For Secretary of Defense, I would put forward General Wesley Clark, but under 10 USC 113(a) he's ineligible until 2010. (The SecDef must not have been an active-duty member of the armed forces for at least 10 years; General Clark retired in 2000.) He could certainly serve as Secretary of Veterans Affairs, bringing some much-needed gravitas to that post, to ensure that the lip service paid by the Bush Administration to "supporting our troops" doesn't evaporate, leaving our veterans in the lurch. Another strong possibility for Secretary of Veterans Affairs would be someone like Tammy Duckworth.

I would put Bill Richardson back in his chair as Secretary of Energy, but task him specifically with moving America dramatically towards energy independence. Our long-term homeland security is hopelessly undermined by our dependence on foreign oil, especially from such volatile regions as the Middle East and Africa. We need a bold and broadly based initiative, with a strong emphasis on federally funded basic research but also with an eye towards commercial viability. Balancing those demands will require the kind of experience that Bill Richardson could bring to the job.

There are still some significant blanks to fill in — Treasury, Attorney General, Homeland Security, Labor, HHS, HUD, and others — and I'm very aware that I've only named one woman (plus an alternate) so far, although State is a major post. My point, though, isn't to put forward a specific list, but rather to illustrate the kind of caliber of competence and gravitas that the Democrats need to demonstrate in order to be taken seriously as a party that can tackle the many problems facing the United States in the 21st century.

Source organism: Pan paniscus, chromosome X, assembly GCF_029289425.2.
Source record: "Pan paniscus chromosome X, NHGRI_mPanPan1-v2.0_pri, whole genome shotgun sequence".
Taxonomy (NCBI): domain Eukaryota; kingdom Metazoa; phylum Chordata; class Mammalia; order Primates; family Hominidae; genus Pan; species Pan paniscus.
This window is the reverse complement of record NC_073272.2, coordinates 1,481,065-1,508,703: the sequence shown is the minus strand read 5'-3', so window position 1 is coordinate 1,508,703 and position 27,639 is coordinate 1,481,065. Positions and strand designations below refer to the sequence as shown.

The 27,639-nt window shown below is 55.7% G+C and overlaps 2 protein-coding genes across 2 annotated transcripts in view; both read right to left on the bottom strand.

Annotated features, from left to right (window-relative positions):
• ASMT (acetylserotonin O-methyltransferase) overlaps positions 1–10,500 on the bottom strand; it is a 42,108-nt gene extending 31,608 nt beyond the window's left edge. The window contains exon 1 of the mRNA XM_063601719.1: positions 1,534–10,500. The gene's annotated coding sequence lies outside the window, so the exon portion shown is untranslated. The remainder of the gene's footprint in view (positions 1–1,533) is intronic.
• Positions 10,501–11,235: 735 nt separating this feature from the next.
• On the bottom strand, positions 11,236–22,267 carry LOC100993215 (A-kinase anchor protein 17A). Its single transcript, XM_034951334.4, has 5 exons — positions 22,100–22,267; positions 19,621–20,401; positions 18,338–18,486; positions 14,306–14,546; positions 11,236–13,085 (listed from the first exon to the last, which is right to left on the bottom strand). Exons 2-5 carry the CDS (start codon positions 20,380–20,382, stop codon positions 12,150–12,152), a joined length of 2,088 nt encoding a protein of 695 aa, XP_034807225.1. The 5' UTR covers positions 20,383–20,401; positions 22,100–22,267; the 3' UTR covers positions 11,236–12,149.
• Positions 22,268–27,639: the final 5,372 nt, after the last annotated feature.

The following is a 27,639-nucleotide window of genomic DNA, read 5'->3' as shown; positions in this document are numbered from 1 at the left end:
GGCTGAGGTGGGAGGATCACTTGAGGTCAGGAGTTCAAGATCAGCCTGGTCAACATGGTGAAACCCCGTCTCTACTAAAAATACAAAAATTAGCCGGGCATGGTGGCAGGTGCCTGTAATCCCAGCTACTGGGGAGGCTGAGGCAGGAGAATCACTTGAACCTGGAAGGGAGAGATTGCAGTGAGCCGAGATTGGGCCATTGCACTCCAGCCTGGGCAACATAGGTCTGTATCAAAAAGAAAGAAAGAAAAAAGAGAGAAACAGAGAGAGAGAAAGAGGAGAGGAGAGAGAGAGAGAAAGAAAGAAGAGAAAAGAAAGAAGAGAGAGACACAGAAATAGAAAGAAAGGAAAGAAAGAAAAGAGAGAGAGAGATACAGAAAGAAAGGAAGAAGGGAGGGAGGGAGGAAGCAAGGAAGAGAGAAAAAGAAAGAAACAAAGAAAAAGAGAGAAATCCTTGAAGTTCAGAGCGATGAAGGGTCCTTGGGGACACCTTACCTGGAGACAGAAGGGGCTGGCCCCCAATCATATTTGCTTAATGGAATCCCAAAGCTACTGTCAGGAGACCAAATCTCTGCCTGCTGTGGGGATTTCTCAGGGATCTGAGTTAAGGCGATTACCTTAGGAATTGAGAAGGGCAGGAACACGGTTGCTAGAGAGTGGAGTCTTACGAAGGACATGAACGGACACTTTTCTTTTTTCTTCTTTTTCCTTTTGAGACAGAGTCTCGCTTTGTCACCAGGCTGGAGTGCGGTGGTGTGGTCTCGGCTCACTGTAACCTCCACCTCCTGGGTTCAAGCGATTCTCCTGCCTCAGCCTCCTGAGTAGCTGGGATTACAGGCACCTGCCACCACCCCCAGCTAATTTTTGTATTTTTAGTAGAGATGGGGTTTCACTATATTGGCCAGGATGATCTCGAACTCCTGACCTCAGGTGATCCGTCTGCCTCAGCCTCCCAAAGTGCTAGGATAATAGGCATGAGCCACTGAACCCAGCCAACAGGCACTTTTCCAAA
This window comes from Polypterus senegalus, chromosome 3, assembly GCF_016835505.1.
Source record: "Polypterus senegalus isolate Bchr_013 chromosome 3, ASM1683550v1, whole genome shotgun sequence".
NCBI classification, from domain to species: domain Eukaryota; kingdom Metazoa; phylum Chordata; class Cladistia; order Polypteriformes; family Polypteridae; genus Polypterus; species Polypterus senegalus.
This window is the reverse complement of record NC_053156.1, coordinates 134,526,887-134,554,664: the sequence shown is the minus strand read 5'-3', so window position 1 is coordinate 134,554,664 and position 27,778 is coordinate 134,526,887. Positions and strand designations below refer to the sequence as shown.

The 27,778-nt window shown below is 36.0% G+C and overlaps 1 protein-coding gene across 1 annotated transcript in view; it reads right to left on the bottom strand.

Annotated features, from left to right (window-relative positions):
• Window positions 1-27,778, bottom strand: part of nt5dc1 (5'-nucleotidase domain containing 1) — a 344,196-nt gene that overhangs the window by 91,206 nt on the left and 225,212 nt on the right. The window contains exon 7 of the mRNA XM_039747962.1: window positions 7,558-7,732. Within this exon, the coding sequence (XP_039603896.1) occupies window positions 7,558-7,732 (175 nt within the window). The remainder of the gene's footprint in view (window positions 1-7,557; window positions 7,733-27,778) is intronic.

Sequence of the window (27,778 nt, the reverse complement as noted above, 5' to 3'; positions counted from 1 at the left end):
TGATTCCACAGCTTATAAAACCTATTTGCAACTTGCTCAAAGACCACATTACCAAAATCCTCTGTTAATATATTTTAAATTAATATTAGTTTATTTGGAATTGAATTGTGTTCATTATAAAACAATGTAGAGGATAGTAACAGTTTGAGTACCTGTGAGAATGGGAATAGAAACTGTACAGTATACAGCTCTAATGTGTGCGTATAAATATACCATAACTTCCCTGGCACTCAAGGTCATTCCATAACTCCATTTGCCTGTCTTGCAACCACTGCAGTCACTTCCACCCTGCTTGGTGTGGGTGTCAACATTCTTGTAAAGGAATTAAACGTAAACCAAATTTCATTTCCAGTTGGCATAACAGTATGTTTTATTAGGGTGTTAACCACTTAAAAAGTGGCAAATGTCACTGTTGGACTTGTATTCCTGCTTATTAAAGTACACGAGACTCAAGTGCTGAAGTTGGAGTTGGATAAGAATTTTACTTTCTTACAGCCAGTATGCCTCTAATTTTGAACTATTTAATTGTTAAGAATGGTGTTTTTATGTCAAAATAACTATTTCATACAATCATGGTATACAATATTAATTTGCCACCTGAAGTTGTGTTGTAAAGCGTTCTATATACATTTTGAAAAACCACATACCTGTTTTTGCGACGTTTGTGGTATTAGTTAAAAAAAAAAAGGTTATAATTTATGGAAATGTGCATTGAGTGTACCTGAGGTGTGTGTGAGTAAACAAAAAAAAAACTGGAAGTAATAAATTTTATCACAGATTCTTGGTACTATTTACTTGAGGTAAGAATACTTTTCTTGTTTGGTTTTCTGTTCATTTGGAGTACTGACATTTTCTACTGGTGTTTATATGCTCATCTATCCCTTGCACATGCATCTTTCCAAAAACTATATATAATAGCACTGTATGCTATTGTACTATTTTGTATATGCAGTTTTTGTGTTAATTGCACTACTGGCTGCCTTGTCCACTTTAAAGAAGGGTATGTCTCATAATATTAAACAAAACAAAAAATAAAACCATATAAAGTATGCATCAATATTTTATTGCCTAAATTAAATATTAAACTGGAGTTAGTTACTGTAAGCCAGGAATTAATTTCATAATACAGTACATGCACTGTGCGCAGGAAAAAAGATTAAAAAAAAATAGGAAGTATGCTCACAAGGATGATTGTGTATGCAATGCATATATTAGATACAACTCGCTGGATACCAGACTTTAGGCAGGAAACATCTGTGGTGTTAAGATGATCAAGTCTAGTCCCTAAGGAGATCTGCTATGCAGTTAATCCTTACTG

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Sunday, February 18, 2007

DVD Pet Peeve

I bought a couple of DVDs the other day. To my consternation, in spite of taking what I thought was reasonable care to get the items I wanted, I got the "full-screen" versions instead of the "wide-screen" versions. The problem is that many titles are issued on separate discs for the two formats, compounded by having "rated" and "unrated" versions of the same film. It's not unusual to have four different slots on the shelf for the same movie, without even getting into the newer formats like Blu-Ray or HD-DVD. The studios go to some lengths to make sure you can distinguish the "unrated" version, but they seem to go to equal lengths to make it difficult to tell the aspect ratio. On one of the discs I bought, the only indication that I wasn't getting the wide-screen version were the words FULL SCREEN on the side (nowhere on the front!) of the package. Only the copyright notice was in smaller type.

It's particularly frustrating when the solution is so simple and so unbelievably obvious: just create some little icons for the different aspect ratios. I banged out the graphics above in about two minutes, but, even at half size, they would make it easy to tell at a glance whether you had the right format. So why the obfuscation?

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Wednesday, February 14, 2007

Pardon our dust

The Third Path, along with much of the Blogspot community, is in the midst of migrating to a "new and improved" system, which should result in faster page loading and all sorts of other good things. Unfortunately, in the interim, a few features (article summaries, hit counter, Google ads) are in need of some tweaking. Your patience is appreciated.

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Tuesday, February 13, 2007

War Debate

The U.S. House of Representatives today began its debate on a resolution expressing no confidence in President Bush's "surge" proposal. Rep. Duncan Hunter (R–San Diego County, CA) said this: